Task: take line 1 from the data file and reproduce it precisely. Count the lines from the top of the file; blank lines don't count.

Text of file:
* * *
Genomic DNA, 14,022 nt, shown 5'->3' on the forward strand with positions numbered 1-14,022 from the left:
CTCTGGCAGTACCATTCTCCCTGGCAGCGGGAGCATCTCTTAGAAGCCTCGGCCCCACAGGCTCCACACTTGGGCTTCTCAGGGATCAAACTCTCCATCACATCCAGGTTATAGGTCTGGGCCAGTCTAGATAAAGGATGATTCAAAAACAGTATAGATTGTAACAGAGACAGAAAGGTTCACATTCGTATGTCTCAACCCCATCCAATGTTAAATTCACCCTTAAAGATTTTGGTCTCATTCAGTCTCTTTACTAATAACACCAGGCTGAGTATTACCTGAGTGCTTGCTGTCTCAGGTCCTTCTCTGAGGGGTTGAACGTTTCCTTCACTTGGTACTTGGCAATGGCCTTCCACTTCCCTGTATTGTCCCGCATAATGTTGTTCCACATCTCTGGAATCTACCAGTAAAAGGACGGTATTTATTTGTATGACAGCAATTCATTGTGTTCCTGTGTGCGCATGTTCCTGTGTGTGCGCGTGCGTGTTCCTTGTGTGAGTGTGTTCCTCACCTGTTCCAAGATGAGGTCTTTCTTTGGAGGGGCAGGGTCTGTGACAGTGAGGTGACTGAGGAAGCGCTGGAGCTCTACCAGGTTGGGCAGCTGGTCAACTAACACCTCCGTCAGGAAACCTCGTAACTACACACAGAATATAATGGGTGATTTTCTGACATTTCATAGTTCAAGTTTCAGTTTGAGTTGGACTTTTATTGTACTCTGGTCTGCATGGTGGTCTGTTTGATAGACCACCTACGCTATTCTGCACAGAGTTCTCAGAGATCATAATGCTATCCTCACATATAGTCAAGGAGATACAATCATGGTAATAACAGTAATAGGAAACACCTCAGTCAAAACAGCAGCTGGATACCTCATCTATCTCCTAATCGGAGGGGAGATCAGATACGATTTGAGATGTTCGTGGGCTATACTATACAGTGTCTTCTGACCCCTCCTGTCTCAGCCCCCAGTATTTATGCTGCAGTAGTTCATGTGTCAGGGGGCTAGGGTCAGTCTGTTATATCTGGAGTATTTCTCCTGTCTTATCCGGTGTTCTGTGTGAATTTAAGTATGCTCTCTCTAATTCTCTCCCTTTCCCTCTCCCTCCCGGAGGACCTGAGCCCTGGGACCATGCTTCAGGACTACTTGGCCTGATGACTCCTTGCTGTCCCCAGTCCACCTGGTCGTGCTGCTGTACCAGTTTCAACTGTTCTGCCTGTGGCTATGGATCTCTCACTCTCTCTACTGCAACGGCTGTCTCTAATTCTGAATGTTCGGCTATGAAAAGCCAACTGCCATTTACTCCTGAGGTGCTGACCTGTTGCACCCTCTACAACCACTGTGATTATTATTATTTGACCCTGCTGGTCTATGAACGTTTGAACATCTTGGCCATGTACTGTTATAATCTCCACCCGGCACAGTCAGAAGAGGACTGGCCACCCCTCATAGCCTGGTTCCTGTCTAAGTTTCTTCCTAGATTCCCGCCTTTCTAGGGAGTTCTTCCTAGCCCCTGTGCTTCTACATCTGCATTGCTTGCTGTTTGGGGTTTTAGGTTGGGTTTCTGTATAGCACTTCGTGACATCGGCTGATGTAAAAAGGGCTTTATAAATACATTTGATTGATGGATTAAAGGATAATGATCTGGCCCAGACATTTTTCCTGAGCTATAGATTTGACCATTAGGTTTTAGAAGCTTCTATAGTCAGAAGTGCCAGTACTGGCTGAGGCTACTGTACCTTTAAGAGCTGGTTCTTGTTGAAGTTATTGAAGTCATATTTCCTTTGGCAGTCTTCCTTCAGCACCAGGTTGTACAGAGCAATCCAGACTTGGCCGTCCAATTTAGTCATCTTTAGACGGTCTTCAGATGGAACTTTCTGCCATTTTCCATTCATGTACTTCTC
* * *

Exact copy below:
Genomic DNA, 14,022 nt, shown 5'->3' on the forward strand with positions numbered 1-14,022 from the left: